Sunday, August 14, 2016

Fort Found

     No one said storming a fort would be easy. Still, this was starting to get ridiculous. Upstream the river was blocked by a thick cable and buoys. Off my stern the current was sweeping over a dam and crashing onto the rocks below. To the right the bank was guarded by patches of poison ivy. Then it got worse. Much worse. There in the bow seat of the canoe, just a couple of feet away, sat a very unhappy wife.

     Unhappy but resourceful. She looked the situation over and thought that maybe, just maybe, we could slip under the cable right near shore. Inching slowly forward we each in our turn laid all the way back horizontal, imagined ourselves young and thin and squeezed beneath the barrier with a cat's whisker to spare.
     Sneaking beneath the cable was like Alice stepping through the looking glass. Just like that we were in a different world. The river above was calm, even serene. To our right a shale ledge hosted its own little rock garden. Perched on top of the bank were the back porches of village homes. People out enjoying the evening gave us a friendly wave. Ducks flew overhead and looking across the water a point of land beckoned. That was our destination.

Fort Miller hamlet from the river

     Our ill-advised launch had started in the hamlet of Fort Miller. We parked across from the Fire Department and carried thru Mill Park to the Hudson River. If you zip by on Rt. 4 you'll hardly know there is a Fort Miller. You have to turn off the highway, slow down and ideally give the car a rest. This is a place best appreciated on foot, from a bike or (maybe?!?) in a canoe.

     Think of ribbon candy with stripes running side by side. The Hudson is the biggest stripe with River Road, the Barge Canal, Rt. 4, what's left of the old Champlain Canal, and a long abandoned trolley line all paralleling it.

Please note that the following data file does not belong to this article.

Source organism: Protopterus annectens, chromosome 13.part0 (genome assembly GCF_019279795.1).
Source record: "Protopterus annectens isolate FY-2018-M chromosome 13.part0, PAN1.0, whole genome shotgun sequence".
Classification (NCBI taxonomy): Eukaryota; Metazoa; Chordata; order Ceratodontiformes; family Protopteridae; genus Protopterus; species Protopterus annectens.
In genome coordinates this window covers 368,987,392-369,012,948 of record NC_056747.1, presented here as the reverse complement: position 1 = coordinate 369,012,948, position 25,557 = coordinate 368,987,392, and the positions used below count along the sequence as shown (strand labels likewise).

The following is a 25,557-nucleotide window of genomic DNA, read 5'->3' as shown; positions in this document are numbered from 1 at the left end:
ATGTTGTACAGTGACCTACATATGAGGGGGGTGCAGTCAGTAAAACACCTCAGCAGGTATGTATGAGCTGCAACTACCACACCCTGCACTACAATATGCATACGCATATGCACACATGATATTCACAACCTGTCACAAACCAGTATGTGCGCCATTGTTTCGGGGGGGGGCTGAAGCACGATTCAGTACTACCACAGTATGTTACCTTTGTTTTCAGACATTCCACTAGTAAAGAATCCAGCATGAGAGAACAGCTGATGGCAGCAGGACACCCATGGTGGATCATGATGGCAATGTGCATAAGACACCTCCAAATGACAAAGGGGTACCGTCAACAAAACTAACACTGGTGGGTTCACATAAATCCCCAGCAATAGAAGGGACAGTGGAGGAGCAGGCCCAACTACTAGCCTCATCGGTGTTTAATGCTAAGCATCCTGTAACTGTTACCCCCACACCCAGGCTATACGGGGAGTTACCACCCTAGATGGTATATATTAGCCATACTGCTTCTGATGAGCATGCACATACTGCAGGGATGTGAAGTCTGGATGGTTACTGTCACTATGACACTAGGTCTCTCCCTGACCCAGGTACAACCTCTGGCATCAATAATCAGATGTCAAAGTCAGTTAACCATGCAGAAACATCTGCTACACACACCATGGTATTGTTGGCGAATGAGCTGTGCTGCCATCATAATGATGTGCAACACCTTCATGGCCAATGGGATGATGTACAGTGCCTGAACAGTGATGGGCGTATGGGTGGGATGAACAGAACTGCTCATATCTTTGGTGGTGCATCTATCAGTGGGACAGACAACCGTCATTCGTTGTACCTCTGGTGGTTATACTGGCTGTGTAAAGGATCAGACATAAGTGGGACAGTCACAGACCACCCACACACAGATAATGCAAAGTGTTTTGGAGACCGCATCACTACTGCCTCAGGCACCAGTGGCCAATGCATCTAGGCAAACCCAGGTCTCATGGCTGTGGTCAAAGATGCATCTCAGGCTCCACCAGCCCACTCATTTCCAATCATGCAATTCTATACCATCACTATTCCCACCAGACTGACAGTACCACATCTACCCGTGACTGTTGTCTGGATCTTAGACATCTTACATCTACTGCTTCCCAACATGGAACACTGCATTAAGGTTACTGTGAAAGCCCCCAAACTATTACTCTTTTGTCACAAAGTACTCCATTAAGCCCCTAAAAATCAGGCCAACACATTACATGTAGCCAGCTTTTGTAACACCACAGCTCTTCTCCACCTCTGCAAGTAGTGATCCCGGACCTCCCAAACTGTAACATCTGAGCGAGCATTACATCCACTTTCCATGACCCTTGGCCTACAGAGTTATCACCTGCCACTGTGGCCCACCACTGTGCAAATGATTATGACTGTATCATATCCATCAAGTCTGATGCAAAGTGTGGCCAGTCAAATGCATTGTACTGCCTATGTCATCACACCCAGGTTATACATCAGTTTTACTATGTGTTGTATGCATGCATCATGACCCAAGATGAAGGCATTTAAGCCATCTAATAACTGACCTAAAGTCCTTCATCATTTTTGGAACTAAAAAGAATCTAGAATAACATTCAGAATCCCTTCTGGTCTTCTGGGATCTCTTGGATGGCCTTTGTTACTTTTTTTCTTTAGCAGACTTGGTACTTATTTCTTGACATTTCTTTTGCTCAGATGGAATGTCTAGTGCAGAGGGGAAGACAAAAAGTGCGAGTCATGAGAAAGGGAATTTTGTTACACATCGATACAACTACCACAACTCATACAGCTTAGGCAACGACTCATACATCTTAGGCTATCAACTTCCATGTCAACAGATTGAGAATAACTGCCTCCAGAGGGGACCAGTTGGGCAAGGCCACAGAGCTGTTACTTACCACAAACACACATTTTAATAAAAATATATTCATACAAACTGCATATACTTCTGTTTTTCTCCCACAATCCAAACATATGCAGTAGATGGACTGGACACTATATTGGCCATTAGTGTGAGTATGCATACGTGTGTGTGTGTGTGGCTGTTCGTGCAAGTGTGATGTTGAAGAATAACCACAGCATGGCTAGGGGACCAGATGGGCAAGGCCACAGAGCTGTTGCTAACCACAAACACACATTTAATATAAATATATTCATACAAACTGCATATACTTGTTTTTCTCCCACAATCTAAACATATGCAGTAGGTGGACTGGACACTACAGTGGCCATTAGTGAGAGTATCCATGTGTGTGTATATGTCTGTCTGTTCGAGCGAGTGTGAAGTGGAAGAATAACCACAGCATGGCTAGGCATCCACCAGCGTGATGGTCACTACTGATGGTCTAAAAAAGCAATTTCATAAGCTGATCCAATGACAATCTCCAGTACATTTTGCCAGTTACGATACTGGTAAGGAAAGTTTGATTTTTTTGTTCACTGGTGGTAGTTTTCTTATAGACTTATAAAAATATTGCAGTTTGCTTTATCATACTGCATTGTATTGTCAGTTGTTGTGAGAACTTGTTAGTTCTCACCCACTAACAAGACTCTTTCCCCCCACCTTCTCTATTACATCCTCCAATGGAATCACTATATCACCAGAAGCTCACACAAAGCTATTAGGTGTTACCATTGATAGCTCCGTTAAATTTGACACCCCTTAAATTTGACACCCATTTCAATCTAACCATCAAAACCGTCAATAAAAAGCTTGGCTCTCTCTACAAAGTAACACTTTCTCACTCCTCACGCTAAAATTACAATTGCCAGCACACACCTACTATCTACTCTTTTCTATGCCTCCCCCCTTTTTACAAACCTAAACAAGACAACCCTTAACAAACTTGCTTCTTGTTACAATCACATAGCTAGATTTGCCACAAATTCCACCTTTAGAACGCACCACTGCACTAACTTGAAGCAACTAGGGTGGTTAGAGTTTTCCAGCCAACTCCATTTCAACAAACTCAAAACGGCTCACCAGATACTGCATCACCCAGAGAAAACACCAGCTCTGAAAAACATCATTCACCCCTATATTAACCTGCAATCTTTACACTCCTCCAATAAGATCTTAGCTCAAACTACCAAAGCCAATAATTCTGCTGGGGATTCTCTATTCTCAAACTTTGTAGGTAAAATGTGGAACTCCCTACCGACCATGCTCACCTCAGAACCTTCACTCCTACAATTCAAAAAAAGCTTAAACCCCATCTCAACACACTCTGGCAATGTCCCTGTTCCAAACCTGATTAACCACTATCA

In and around the hamlet you'll find historic homes, the classic Reformed Church, a tree shaded Riverside Cemetery and both well kept contemporary and old, but well preserved canal locks. There's also a ball field park on a former industrial site, an osprey nest or two and places to fish in the river. What you won't find in Fort Miller is a fort.

     Historical sources suggest that the site of the fort was actually on the west side of the river. Paddling across the Hudson we made a border crossing from Washington County into Saratoga County somewhere out in the middle. Then we approached a level, open peninsula that forced the water to flow in a lazy bend around it. For the last several years this has been used as a staging area for the PCB dredging project. Prior to that it was a farm field and long before that, the site of Fort Miller.

Gone but not forgotten - the site of Fort Miller

     The fort was built by an English Col. Miller in 1755. The purpose was to defend against French and Indian attack. It is thought that there was a small earth covered timber wall with a ditch in front. Having the river on three sides added to the locations security. I'm wondering if there has ever been an archeological dig here. Anybody out there know?
     The site is private property and there's certainly nothing left of the fort so it's best to tour from the water. On the upstream side of the peninsula Tuttle Brook flows into the river and it's possible to paddle a little ways up the creek. Several miles away, near its headwaters, this stream flows thru our farm. I've been hopping across it since I was a boy. Now days we have a small grassy area next to the brook where we spend some evenings watching birds, frogs, turtles and minnows.

Take a seat - my chair on Tuttle Brook

     On our paddle we saw a huge fish stir up the mud beneath our canoe. Probably a carp or catfish. There was also a variety of birds attracted by the diverse habitats of riverbank, overgrown field and lowland woods. Eagles, ospreys and all kinds of waterfowl are often seen here. Mostly we experienced a sense of peaceful serenity. This section of the river is an isolated pool between the Fort Miller hydro dam and another low dam at the upper end of Thompson Island. Boat traffic is diverted thru the canal and there are no launch sites so it's very quiet here. 

Fort Miller Hydro Dam